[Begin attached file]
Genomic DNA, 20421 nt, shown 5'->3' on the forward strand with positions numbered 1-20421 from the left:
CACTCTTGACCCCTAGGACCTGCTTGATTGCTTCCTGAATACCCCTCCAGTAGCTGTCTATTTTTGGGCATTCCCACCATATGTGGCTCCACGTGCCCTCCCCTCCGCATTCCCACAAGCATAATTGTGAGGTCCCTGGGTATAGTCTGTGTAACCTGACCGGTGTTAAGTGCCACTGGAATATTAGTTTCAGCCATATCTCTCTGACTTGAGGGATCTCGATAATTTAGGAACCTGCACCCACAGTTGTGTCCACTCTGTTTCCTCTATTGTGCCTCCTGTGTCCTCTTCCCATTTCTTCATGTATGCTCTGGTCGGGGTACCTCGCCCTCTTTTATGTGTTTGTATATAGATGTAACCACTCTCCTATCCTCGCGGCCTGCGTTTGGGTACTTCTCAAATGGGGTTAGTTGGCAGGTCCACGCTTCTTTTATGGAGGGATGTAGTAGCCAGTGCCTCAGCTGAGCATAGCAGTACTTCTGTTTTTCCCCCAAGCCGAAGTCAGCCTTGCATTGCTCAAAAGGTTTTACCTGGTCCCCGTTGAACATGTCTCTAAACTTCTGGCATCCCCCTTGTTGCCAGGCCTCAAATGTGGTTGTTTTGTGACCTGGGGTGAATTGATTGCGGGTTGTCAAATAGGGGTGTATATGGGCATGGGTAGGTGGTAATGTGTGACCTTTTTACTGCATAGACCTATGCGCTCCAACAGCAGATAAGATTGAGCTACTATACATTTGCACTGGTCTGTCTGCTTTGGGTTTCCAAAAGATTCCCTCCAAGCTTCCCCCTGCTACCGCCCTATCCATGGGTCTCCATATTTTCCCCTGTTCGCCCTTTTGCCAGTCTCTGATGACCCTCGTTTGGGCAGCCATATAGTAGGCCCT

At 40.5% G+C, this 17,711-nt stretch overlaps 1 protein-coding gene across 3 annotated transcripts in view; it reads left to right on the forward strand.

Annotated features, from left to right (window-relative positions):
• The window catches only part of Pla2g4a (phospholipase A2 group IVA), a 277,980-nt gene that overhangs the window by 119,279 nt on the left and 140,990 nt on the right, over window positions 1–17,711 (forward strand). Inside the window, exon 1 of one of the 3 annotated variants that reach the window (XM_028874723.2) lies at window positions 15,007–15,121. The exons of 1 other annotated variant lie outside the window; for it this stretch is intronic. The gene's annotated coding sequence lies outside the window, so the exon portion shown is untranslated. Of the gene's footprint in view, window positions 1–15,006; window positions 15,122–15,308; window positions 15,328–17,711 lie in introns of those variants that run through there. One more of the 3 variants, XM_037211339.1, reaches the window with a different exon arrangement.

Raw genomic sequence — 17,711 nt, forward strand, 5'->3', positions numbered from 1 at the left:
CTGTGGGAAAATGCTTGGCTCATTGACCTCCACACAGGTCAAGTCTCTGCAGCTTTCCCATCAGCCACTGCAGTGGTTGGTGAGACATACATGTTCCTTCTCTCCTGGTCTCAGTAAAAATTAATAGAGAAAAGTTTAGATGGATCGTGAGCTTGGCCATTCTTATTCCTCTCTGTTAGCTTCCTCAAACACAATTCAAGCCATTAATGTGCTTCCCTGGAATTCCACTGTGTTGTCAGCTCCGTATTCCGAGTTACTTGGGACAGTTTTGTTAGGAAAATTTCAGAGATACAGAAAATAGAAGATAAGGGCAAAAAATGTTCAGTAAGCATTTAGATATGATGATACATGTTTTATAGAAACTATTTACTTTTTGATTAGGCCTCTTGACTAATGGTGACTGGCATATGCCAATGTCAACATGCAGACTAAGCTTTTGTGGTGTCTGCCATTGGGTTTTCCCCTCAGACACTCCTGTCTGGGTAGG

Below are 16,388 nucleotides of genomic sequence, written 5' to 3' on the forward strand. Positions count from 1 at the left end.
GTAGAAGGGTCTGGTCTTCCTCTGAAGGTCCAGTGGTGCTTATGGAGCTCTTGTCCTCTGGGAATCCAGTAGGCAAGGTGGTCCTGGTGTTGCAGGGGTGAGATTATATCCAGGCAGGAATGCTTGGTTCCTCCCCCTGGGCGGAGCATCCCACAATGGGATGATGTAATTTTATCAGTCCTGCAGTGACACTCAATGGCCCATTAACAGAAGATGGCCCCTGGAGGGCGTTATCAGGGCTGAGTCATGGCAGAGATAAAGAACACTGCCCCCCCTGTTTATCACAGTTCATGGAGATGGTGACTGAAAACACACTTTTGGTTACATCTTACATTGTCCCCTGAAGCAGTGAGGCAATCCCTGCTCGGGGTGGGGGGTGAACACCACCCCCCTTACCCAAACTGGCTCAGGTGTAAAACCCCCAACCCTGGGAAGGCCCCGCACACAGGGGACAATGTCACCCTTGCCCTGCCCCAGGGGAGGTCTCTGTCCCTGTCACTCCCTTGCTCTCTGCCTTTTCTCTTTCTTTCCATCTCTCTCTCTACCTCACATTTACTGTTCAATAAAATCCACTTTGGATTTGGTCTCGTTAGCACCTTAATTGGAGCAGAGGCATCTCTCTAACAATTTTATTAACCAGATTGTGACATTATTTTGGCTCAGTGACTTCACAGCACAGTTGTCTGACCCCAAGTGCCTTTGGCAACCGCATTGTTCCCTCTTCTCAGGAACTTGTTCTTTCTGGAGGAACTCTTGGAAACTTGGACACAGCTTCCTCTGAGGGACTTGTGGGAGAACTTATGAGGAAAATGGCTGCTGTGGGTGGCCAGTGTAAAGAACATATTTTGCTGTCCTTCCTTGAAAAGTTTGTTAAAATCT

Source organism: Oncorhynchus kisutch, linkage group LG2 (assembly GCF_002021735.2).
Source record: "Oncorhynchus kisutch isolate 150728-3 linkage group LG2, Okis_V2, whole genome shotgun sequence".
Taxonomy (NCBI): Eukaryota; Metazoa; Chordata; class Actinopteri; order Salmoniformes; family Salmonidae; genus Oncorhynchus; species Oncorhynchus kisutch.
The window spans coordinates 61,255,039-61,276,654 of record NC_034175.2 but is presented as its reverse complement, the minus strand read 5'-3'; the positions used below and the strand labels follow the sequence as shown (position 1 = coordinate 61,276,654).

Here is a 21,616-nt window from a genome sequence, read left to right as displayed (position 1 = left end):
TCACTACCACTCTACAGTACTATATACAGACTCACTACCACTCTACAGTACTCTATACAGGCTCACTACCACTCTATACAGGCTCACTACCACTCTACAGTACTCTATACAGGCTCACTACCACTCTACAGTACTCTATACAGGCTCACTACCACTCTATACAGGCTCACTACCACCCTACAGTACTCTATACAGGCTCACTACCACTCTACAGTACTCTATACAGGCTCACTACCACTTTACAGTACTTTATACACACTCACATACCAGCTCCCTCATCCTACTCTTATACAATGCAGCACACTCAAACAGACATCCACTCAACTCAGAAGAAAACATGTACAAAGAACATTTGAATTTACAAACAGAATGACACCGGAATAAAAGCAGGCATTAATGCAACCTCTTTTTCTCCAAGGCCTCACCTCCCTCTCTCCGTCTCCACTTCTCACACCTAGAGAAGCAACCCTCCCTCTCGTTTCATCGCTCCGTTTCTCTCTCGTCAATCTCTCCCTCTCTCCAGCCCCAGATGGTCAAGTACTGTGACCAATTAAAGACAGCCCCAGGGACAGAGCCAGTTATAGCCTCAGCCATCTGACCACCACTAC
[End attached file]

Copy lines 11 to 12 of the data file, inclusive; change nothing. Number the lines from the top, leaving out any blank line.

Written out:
Source record: "Oncorhynchus kisutch isolate 150728-3 linkage group LG2, Okis_V2, whole genome shotgun sequence".
Taxonomy (NCBI): Eukaryota; Metazoa; Chordata; class Actinopteri; order Salmoniformes; family Salmonidae; genus Oncorhynchus; species Oncorhynchus kisutch.